Daily news summary News


Ukrainians living in Prague rally in Wenceslas Square

Several hundred Ukrainians gathered in Prague's Wenceslas Square on Sunday to support Ukraine's opposition presidential candidate Viktor Yushchenko. As well as the demonstrators in Ukraine, the protesters in Prague wore orange scarves, hats and vests, symbolically joining the "Orange Revolution", called after the official colour of the opposition. The activists in Prague were also joined by members of the Belarusian minority and a number of Czech politicians. The activists are planning to keep on meeting outside the Ukrainian embassy in Prague. They also called on the Czech people and parliament to support them in their efforts.

Czech government finally set to decide on Cesky Telecom sale

The Czech government is due to decide on the method of the much-delayed privatisation of the dominant land line operator Cesky Telecom on Wednesday. The sale of the state's 51 percent stake in the company is expected to raise around 2.0 billion euros in what will be the largest privatisation of Prime Minister Stanislav Gross's government. A major cabinet split on which method to choose has only further delayed an already-protracted process. A majority of ministers, including Prime Minister Gross and Finance Minister Bohuslav Sobotka, favour a flotation on the capital markets but several ministers, including Information Technology Minister Vladimir Mlynar, say selling to a strategic investor would be a better long-term option for the company.

Eurocarprice.com: used cars cheaper in CR than in Euro-zone

The automotive pricing analysis internet server, Eurocarprice.com, has reported that used cars in the Czech Republic are cheaper than in most Western European countries. For example, the price of a three-year old car in the Czech Republic is 16 percent cheaper than the average price in the Euro-zone. The most expensive used cars are being sold in Portugal. On the average, a three-year old car costs around 40 percent of a new car in the Czech Republic.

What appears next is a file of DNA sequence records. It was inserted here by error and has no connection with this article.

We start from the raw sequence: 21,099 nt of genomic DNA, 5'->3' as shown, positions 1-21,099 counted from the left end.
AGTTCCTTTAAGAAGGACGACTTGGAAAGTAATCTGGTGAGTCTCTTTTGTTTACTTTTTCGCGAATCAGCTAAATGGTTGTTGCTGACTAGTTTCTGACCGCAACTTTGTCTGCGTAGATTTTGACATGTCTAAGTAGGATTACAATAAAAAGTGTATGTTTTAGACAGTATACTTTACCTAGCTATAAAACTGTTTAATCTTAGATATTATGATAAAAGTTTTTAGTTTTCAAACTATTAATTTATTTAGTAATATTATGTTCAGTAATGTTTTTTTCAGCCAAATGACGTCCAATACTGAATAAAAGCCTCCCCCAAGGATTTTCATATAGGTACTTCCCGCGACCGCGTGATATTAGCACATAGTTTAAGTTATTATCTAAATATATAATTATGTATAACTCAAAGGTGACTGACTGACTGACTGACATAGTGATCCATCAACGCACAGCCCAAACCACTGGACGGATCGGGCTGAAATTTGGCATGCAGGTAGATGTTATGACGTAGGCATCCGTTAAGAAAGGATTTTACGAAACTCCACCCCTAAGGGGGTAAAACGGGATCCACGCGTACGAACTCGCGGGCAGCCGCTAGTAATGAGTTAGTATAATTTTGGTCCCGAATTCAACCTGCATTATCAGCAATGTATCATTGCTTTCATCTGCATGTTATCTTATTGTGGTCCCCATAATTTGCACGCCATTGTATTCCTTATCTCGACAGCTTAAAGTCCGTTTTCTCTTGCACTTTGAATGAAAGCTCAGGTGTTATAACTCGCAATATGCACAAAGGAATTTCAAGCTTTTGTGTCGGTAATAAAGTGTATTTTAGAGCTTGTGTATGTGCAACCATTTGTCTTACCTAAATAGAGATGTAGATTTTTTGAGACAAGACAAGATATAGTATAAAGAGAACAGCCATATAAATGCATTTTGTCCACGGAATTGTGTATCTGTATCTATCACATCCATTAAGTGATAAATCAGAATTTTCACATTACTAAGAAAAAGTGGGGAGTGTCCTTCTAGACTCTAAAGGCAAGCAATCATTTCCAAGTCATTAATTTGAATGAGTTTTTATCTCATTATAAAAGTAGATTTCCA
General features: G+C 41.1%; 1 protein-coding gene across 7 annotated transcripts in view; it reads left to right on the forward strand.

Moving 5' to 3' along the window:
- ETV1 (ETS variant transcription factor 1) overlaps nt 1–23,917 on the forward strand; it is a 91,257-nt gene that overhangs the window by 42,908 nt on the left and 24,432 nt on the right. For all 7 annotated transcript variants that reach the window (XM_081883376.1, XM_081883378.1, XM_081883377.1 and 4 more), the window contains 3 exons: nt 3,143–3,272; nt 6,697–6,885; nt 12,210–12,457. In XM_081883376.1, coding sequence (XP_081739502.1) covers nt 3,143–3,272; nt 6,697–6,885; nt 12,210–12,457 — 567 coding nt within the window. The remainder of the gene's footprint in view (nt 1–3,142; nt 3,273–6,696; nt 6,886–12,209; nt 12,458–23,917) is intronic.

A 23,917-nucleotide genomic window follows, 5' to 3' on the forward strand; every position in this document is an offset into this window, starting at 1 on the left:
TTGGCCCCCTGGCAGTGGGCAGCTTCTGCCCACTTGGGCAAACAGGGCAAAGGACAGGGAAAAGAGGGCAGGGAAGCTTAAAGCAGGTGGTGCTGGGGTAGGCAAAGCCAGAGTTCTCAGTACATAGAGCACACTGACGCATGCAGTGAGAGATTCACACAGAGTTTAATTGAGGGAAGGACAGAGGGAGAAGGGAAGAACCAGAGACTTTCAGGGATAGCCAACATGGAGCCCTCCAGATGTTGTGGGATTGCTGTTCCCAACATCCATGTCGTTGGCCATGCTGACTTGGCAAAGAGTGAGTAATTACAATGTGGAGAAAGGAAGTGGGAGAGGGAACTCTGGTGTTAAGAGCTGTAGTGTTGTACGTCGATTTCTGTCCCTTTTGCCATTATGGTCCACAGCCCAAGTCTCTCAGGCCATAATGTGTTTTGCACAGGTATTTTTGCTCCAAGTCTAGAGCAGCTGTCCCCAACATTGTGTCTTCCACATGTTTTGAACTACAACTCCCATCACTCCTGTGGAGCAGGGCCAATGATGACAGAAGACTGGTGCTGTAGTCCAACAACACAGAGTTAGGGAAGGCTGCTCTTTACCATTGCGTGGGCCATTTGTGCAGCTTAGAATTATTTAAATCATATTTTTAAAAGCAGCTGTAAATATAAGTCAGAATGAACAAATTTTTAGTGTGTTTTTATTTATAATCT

STEM: Gross's popular support lowest since May 2002

According to the STEM polling agency, the Prime Minister Stanislav Gross enjoys 40 percent of public support which is by some 11 percent less than in September. According to the agency's surveys Mr Gross's popular support is at its lowest since May 2002. He has fallen from second to fifth place on the popularity ladder. The Education Minister Petra Buzkova remains the most popular Czech politician, with 43 percent of public support.

25-year old man confesses to triple murder of family members

A 25-year old man from the village of Tucapy in South Bohemia has confessed to killing both his parents and his brother last Monday. He was detained on Thursday and has been remanded in custody since Saturday. Police say the murder followed a quarrel and long term family disputes were behind the killing. The man now faces a life sentence.


We can expect more overcast skies and rain in the coming days with daytime temperatures ranging from 2 to 7 degrees Celsius.